Financial discipline is not something that comes with age or growing obligations. People may lack discipline in managing their money even if they are able to lead successful personal and professional lives. They may be misusing spending as a therapy — something to cheer up when feeling down, or they may be simply unable to manage their money effectively.
Regardless to the reasons, lack of financial discipline can spell trouble across all facets of life, eventually sabotaging their success. Debt can strain personal relationships and impede efforts to pursue meaningful living upgrades that are typical for someone who is your position in life.
So is there a way to develop good financial discipline? The answer is: Yes. But it is not easy and it may require more than a strong will. Here are a few ways to consider if you feel that your lack of discipline is causing you a financial disadvantage.
Don’t be a spending addict
Dependency is at the core of any addiction. If you’re using shopping or spending as a coping mechanism, you need to seek help. Take a good look at the cores of your behaviour. They could be as benign as having too much free time on your hands, or they can be much more serious — stress or depression, for example.
Once you identify the causes, find ways to deal with them more effectively. For example, have a hobby that keeps you busy — and away from the mall and online shopping. Exercise, mediate or do whatever helps you reduce your stress levels. If all fails, it is time to get some professional counselling and cognitive therapy to help you alter your behaviour effectively. That is not an extreme measure if it will help you lead a more successful life and avoid grave consequences. Get more involved
Budgeting and financial planning may seem too abstract for someone who has never had to deal with money. That is often the case in marriages when one spouse is responsible for managing finances, and the other has a vague idea about what goes into this process. Getting more involved is the solution. If you’re single or a spouse, and want to learn more about how to manage your finances effectively, talk with a professional.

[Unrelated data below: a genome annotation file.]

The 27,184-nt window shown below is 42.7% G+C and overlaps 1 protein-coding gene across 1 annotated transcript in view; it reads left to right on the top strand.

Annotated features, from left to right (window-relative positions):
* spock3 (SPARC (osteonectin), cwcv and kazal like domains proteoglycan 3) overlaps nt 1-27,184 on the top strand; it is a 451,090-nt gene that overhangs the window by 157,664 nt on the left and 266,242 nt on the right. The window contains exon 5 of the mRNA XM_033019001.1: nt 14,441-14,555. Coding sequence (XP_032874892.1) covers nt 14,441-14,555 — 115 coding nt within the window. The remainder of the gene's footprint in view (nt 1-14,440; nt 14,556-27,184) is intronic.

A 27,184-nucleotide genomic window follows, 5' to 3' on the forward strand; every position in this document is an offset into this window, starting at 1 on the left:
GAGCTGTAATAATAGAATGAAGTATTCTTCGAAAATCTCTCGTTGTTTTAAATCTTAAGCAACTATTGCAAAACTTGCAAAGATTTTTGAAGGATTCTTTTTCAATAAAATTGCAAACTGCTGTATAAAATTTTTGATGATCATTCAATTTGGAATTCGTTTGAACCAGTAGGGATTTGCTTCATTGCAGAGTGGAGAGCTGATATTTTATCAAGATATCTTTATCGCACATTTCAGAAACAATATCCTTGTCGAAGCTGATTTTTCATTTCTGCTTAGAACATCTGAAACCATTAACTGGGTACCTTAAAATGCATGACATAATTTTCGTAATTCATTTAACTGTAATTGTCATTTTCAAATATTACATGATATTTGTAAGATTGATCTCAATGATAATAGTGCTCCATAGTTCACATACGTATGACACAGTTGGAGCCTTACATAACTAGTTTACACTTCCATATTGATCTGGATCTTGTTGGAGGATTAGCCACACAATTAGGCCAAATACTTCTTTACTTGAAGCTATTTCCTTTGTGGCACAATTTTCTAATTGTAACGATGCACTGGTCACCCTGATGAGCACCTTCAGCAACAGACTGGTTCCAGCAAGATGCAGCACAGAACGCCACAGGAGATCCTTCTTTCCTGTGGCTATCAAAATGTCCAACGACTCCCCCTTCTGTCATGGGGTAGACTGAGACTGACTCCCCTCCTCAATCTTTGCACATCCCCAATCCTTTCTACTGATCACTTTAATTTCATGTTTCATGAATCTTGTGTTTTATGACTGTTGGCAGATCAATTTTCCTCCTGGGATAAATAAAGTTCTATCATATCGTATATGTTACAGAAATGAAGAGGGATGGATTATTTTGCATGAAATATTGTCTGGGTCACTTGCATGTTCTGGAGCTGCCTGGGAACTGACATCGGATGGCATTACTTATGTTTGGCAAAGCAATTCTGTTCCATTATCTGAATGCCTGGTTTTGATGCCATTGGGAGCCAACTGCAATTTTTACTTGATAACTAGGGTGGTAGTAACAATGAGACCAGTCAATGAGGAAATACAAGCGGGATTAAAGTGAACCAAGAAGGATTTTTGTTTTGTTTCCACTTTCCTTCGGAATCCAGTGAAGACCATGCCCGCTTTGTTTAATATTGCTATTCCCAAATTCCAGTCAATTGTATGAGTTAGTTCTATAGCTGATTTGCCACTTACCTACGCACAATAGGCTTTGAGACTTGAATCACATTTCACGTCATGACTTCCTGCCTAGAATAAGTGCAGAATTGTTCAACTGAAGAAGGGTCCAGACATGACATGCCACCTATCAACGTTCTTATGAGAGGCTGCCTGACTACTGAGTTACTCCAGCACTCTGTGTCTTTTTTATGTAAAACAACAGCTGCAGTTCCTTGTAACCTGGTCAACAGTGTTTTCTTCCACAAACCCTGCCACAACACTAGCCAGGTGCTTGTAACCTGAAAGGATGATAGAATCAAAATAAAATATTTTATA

There are also plenty of online courses that can help you with the basics. If your situation is more complex, meet with a financial adviser or wealth management consultant. Of course, be as familiar as you could be with your situation and your goals, and be involved in your household budget to be able to set realistic expectations.
It is your money, your life and your future. Be in charge, even if it means making some tough decisions. If your spending or debt is spiralling out of control, you certainly will need to scale back somewhere, which could mean less travel, dining out or shopping. And yes, this the core of financial discipline. Know what needs to be done, and do it.
Taking charge also means recognising the scale of your problem and dealing with it effectively. For example, if you have thousands of dirhams in debt, cutting back on your morning coffee won’t solve it — although it is a good gesture of responsibility. But be realistic; what you might need is a debt-consolidation solution.
In addition, be willing to stick with your resolutions for the long run. It is not uncommon for people to get serious about financial discipline when they are faced with a problem, and go back to their old habits once the problem is sorted out. Avoid this cycle of debt and debt relief because it doesn’t always work. Embrace your financial discipline as a lifestyle that helps you stay within your budget and focus on growing your wealth rather than falling into spiralling debt.
The writer, a former Gulf News Business Features Editor, is a Seattle-based editor.
Grow your financial discipline
Don’t use spending for coping
Seek help to change your behaviour
Get involved in your financial planning
Take charge of your debt